In order to update also this project to use the latest bits, here are the steps to follow:

  1. Right click on the WPF project, choose Add reference and make sure to add a reference to the Windows.md file that ships with the 17763 SDK. This way you will have access to all the APIs that have been added in the last version of Windows, including the final WinML ones. You can find this file in the path C:\Program Files (x86)\Windows Kits\10\UnionMetadata\10.0.17763.0. Make sure to change the filter of the picker from Component files to All files, otherwise the .md file won't be visible.
  2. Delete the old PlanesModel.onnx and PlanesModel.cs files
  3. Copy the Planes.onnx and Planes.cs files from the UWP project to the WPF one
  4. Open the Planes.cs proxy class and make sure that the type of the loss property is indeed IList<IDictionary<string, float>>. It may happen, in fact, that Visual Studio will try to restore the original wrong type.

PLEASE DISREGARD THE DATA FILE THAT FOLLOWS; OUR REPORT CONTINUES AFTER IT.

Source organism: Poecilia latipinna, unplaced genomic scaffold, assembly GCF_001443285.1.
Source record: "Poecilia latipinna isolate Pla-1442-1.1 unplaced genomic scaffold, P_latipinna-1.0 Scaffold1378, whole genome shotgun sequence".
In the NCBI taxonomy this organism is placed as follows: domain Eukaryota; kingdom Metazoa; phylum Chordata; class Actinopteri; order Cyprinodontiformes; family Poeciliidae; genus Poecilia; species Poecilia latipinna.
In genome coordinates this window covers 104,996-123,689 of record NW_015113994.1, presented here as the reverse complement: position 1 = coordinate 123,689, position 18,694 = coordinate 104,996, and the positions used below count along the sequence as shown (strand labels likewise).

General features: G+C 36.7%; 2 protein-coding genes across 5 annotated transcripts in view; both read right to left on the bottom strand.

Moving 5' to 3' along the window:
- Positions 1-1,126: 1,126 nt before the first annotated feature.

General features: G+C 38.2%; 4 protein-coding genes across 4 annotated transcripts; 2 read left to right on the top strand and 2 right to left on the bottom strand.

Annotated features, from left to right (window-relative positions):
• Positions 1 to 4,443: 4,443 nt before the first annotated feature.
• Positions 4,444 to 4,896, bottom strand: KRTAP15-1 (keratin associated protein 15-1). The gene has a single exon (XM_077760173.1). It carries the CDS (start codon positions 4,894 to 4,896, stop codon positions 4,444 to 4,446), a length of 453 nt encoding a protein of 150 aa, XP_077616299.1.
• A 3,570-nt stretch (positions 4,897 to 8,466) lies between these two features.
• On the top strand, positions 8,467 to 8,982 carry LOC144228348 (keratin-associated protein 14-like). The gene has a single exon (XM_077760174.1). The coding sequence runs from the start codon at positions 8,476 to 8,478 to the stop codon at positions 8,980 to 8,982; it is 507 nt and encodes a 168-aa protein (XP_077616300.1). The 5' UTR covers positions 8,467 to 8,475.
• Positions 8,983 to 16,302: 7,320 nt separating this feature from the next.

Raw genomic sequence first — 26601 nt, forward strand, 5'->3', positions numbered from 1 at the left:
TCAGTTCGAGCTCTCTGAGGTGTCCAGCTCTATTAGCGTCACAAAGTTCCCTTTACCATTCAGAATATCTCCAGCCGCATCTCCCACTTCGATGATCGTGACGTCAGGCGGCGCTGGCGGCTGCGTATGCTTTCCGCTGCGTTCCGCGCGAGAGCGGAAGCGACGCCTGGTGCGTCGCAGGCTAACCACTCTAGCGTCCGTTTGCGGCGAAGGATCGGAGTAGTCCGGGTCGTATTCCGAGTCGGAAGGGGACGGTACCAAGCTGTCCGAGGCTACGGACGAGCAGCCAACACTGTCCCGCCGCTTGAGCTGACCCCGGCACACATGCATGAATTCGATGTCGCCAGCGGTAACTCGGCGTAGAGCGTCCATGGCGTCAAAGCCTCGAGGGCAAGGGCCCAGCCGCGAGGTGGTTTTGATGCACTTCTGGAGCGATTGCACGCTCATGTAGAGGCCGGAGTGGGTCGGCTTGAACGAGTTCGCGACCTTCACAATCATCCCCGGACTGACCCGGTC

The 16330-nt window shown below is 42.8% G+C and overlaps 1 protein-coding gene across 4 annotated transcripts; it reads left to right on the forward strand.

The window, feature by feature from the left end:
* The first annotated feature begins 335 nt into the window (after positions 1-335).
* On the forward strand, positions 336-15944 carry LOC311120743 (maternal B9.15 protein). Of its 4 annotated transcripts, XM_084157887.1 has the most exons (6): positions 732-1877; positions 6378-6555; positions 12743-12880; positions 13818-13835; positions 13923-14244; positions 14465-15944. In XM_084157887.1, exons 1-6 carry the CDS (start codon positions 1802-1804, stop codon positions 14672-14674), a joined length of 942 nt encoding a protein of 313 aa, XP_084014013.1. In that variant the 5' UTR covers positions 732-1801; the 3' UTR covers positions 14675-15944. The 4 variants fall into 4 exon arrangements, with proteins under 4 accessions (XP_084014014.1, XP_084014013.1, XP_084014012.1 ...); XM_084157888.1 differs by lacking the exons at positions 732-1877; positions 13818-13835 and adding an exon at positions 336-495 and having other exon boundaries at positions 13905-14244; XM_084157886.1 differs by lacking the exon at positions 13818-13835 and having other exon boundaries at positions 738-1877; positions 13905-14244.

5. Now you will have to go through the code in the MainWindow.xamlcs file and make the same changes we have previously did in the MainPage.xaml.cs file of the UWP project, like switching PlanesModelInput to PlanesModel, using the ImageFeatureValue.CreateFromVideoFrame() method to set the input image, etc.
  6. In the end, right click on the Windows Application Packaging Project, choose Properties and make sure to set also here, as Target version and Min version, Windows 10 version 1809:

Now run the application packaged with the Desktop Bridge and test it. Everything should work as expected also in this case.

Wrapping up

In this post we have seen the improvements and the changes that ONNX 1.2 and Windows 10 1809 has brought to WinML, the framework included in the Universal Windows Platform to add artificial intelligence to our Windows applications even when we lack Internet connection.

Custom Vision, the training service provided by Azure, is the perfect companion for WinML, since it allows to generate your own machine learning models and to export them using ONNX, which is natively supported by WinML and Visual Studio. Thanks to the proxy generator, Windows is the easiest platform to include as part of the intelligent edge ecosystem, because it makes really easy to leverage a machine learning model even without being a data scientist.

You can find the updated sample project on GitHub.

Happy coding!